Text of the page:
[8]  Yamori, Y., WHO-CARDIAC study: Its implications for heart health in the world, Canadian Journal of Cardiology, 9. 31-33. 1993.
 
[9]  Cho, H., Kim, S.M., Jeong, S.S. and Kim, S.B., Comparison of salt taste thresholds and salt usage behaviours between adults in Myanmar and Korea, Asia Pacific Journal of Clinical Nutrition, 25 (4). 879-884. 2016.
 
[10]  Brown, I.J., Tzoulaki, I., Candeias, V. and Elliot, P., Salt intakes around the world: implications for public health, International Journal of Epidemiology, 38. 791-813. 2009.
 
[11]  Krishnan, A., Garg, R. and Kahandaliyanage, A., Hypertension in the South-East Asia Region: an overview, Regulatory Health Forum, 17. 7-14. 2013.
 
[12]  Kim, H.J., Kim, Y., Cho, Y., Jun, B. and Oh, K.W., Trends in the prevalence of major cardiovascular disease risk factors among Korean adults: results from the Korea National Health and Nutrition Examination Survey, 1998-2012, International Journal of Cardiology, 174. 64-72. 2014.
 
[13]  Gunnars, K., 20 Foods that are bad for your health (avoid them!), Authority Nutrition, [cited 2017/1/1]; Available from: https://authoritynutrition.com/20-foods-to-avoid-like-the-plague/
 
[14]  Vos, M.B. and Lavine, J.E., Dietary fructose in nonalcoholic fatty liver disease, Hepatology, 57 (6). 2525-31. 2013.
 
[15]  Schulze, M.B., Manson, J.E., Ludwig, D.S., Colditz, G.A., Stampfer, M.J., Willett, W.C. and Hu, F.B., Sugar-sweetened beverages, weight gain, and incidence of type 2 diabetes in young and middle-aged women, JAMA, 292 (8). 927-34. 2004.
 
[16]  Yang, Q., Zhang, Z., Gregg, E.W., Flanders, W.D., Merritt, R. and Hu, F.B. Added sugar intake and cardiovascular diseases mortality among US adults, JAMA International Medicine, 174 (4). 516-24. 2014.
 
[17]  Wardle, J., Haase, A.M., Steptoe, A., Nillapun, M., Jonwutiwes, K. and Bellisie, F., Gender differences in food choice: The contribution of health beliefs and dieting, Annals of Behavioral Medicine, 27 (2). 107-116. 2004.
 
[18]  Glanz, K., Basil, M., Maibach, E., Goldberg, J. and Snyder, D., Why americans eat what they do: taste, nutrition, cost, convenience, and weight control concerns as influences on food consumption, Journal of the American Dietetic Association, 98 (10). 1118-26. 1998.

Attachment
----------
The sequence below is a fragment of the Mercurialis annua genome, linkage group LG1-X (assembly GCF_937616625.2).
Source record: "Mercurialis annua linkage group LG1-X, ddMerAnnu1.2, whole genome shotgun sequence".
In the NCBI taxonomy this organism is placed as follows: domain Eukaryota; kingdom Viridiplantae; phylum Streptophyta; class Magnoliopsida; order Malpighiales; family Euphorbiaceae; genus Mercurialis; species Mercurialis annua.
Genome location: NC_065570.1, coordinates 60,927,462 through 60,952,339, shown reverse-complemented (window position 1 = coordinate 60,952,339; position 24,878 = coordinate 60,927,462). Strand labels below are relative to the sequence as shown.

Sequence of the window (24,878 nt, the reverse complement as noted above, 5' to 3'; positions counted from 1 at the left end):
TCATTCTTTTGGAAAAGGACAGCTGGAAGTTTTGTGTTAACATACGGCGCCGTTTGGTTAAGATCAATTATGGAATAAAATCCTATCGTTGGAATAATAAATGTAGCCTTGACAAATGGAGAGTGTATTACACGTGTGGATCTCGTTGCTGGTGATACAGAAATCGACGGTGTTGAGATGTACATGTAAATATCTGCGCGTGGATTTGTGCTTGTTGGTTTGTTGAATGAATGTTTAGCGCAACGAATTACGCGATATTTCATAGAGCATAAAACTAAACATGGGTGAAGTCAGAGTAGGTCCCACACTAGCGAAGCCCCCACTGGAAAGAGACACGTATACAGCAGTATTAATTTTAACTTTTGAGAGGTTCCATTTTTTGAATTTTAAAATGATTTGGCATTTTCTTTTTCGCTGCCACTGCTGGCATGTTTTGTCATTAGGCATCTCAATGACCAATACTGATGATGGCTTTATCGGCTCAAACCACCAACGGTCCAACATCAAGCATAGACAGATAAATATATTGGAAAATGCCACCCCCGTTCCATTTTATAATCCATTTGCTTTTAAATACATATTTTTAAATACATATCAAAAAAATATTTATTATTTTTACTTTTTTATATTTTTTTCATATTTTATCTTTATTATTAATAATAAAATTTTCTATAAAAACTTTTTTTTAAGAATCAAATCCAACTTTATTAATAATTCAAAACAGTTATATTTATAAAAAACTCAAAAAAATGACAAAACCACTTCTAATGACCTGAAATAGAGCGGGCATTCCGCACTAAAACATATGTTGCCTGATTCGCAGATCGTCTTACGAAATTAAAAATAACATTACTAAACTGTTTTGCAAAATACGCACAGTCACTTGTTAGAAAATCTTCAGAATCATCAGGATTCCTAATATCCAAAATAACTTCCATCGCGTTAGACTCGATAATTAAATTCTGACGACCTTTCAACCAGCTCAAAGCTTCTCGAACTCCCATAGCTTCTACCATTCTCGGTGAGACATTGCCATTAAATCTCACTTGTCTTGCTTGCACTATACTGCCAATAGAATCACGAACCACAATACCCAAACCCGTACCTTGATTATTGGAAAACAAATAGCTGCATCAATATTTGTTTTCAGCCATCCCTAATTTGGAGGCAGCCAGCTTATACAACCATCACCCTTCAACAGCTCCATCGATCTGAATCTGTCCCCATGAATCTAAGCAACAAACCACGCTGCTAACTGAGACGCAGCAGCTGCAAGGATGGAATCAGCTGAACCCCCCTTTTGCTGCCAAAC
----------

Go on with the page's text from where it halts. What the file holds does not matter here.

[19]  Bagordo, F., Grassi, T., Serio, F., Idolo, A. and DeDonno, A., Dietary habits and health among university students living at or away from home in southern Italy, Journal Of Food & Nutrition Research, 52 (3). 164-171. 2013.
 
[20]  Sobal, J. and Bisogni, S., Constructing Food Choice Decisions, Annals of Behavioral Medicine, 38 (S1). 37-46. 2009.
 
[21]  Anderson, E.S., Winett, R.A. and Wojcik, J.R. Self-regulation, self-efficacy, outcome expectation, and social support: Social cognitive theory and nutrition behavior, Annals of Behavioral Medicine, 34 (3). 304-312. 2007.
 
[22]  Gallagher, K.M. and Updegraff, J.A., Health message framing effects on attitudes, intentions, and behavior: A meta-analytic review, Annals of Behavioral Medicine, 43 (1). 101-116. 2012.
 
[23]  European Food Information Council, Global Update on Nutrition Labelling, [cited 2017/1/1]; Available from http://www.eufic.org/upl/1/default/doc/ExecutiveSummary.pdf
 
[24]  Agresti, A., Categorical Data Analysis, John Wiley & Sons, New York, 2002.
 
[25]  Allison, P.D., Logistic Regression Using the SAS System: Theory and Application, SAS Institute Inc., Cary, NC, 1999.
 
[26]  Collett, D., Modeling Binary Data, Chapman & Hall, London, 2003.
 
[27]  Cox, D.R. and Snell, E.J., The Analysis of Binary Data, Chapman & Hall, London, 1989.
 
[28]  Hosmer, D.W. Jr. and Lemeshow, S., Applied Logistic Regression, John Wiley & Sons, New York, 2000.
 
[29]  Stokes, M.E., Davis, C.S. and Koch, C.G., Categorical Data Analysis Using the SAS System, SAS Institute Inc., Cary, NC, 2000.